TORONTO, ON July 9, 2009 (CCRL) – The Catholic Civil Rights League, and co-applicants Christian Legal Fellowship and REAL Women of Canada, have been denied intervenor status in the constitutional challenge to Canada’s prostitution laws.
The challenge, originally commenced in Ontario and British Columbia, seeks to strike down sections of the Criminal Code dealing with keeping a common bawdy house, living off the avails of prostitution, and communicating for the purpose of prostitution, on the grounds that the provisions violate the Charter’s guarantees of life, liberty and security of the person (Section 7), and freedom of expression, including freedom of the press and other media of communication (Section 2).
The group applied to intervene as a “friend of the court”, citing its individual and collective experience of active involvement in matters of public policy and law, especially Charter cases that have had an impact on family, marriage, children and the impact of social change on families.
Had friend of the court status been granted, their participation would have consisted of filing a factum and making oral submissions. The application noted: “In this proceeding, this Court is being asked to consider matters which will have a profound effect on the civil liberties and morality of people with religious views on controversial moral questions. This application involves important issues that transcend the immediate interests of the parties. The Intervenors believe that they can provide the Court with a unique perspective that would be useful to it in considering the constitutionality of the laws regulating prostitution.”
Their application pointed out that they have intervened, collectively or separately, in 14 other court cases. In addition, Gwen Landolt of REAL Women made submissions before the Subcommittee on Solicitation Laws, of the House of Commons Standing Committee on Justice, human Rights, Public Safety and Emergency Preparedness. That hearing canvassed many of the issues raised by this case.
The respondent, the office of the Attorney-General for Ontario, did not oppose the motion, noting that the groups may have a perspective that is different from the respondent and may be of assistance to the court. The sex trade applicants, however, maintained that since they intended to focus on the safety and security of those working as prostitutes, the group would not be able to make a useful contribution. The applicants’ lawyer also asserted that the group’s intention to address “spiritual and moral values underlying the prohibition on prostitution is both irrelevant and distracting because the Supreme Court of Canada has already held that legal moralism is not a proper foundation to justify the enactment of a criminal prohibition.”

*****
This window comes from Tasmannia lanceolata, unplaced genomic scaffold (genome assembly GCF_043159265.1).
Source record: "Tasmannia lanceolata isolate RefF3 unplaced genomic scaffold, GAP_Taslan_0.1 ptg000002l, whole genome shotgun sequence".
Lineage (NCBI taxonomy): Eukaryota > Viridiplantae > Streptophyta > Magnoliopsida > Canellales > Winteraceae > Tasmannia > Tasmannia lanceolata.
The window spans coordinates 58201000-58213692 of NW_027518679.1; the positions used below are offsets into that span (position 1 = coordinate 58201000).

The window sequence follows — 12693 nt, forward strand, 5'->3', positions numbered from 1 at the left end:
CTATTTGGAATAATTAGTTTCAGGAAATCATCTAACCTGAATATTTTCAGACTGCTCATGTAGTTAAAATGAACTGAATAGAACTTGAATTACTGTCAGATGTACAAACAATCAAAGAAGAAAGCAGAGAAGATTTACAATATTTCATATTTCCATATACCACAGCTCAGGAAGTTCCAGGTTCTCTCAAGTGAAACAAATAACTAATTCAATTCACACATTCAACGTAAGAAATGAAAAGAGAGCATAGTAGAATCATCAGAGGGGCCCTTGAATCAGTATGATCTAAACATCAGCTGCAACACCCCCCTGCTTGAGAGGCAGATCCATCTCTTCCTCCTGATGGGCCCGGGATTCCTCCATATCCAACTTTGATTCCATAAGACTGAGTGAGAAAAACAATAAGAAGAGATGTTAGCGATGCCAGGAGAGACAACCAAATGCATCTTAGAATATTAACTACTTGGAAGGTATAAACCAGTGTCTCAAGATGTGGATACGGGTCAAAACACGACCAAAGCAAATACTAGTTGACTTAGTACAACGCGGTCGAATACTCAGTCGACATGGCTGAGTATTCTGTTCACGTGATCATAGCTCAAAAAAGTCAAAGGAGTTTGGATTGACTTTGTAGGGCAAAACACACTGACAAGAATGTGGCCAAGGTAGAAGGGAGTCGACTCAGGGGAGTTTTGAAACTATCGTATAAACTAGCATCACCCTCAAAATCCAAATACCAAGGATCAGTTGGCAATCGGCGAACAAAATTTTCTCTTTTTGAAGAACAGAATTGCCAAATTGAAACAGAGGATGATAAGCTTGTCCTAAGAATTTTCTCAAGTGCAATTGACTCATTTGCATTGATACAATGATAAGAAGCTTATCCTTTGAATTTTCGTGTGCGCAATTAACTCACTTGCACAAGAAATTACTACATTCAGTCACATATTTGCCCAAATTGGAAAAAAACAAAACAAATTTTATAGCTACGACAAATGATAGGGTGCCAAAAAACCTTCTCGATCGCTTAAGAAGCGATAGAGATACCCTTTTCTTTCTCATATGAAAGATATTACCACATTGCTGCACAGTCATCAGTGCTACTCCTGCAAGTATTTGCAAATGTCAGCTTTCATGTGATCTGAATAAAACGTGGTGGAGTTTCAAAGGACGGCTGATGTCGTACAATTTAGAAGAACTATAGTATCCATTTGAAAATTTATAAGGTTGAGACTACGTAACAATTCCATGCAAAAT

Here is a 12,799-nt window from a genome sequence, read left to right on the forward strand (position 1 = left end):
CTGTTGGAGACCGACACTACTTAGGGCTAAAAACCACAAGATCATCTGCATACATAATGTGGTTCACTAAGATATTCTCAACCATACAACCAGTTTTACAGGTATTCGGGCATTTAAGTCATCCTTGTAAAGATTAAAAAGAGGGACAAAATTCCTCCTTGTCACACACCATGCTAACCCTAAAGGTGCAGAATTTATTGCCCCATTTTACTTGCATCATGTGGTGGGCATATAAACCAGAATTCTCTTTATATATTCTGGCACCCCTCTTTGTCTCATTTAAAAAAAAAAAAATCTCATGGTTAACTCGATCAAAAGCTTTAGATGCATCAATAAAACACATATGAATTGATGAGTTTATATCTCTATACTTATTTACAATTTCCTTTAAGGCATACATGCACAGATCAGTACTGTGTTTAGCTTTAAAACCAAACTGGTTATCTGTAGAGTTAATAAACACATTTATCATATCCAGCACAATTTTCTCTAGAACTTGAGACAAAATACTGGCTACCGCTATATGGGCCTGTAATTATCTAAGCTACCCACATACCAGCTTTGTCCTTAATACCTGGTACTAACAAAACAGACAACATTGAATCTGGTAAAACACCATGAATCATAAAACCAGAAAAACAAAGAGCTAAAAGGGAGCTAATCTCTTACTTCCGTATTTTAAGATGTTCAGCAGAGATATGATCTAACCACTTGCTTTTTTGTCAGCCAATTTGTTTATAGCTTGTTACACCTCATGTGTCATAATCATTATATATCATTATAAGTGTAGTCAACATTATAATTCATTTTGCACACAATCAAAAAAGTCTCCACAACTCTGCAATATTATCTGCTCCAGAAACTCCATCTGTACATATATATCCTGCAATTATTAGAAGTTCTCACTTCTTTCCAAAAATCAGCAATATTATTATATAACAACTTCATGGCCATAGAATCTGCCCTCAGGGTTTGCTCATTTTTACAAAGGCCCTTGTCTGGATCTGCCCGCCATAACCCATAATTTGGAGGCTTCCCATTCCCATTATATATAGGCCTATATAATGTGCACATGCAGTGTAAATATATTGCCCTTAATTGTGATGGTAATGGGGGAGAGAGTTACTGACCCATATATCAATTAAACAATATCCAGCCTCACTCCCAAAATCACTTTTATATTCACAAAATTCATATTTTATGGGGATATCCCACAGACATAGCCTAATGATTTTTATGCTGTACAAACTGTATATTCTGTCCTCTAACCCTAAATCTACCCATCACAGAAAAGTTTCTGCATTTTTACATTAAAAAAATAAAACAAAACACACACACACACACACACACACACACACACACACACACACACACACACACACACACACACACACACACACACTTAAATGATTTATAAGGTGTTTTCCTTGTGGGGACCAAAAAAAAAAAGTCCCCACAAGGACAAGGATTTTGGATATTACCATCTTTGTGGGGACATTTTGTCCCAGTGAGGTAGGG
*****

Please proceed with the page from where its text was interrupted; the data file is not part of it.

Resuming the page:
In denying the application, the judge wrote that he was not satisfied that the group understood the role of an intervenor under friend-of-the-court provisions, and how it differs from appearing before Parliamentary committees, despite a long history of such court engagements. He also said they had not given enough description of the arguments they had planned to put forward in their submissions (despite the summary that had been provided), and that they had not shown any expertise or special knowledge that would entitle them to advance any arguments on issues that might be ruled relevant at the hearing.
The judgment also stated, “I am concerned that the participation of the moving parties at the hearing of the application “as a friend of the court” might reasonably create the appearance that the Court had, without justification, entered into a special relationship with the moving parties and had provided them with a public platform to advance certain principles which they support, some of which would undoubtedly be very controversial and would reflect the views of only small segments on Canadian society.” This statement ignores the fact that previous interventions have occurred without any confusion as to the fact that intervenors were deemed to be “friends” of the court. The balance of the statement is an awkward if premature presumption as to what constitutes public opinion.
The group is contemplating a possible appeal of the decision.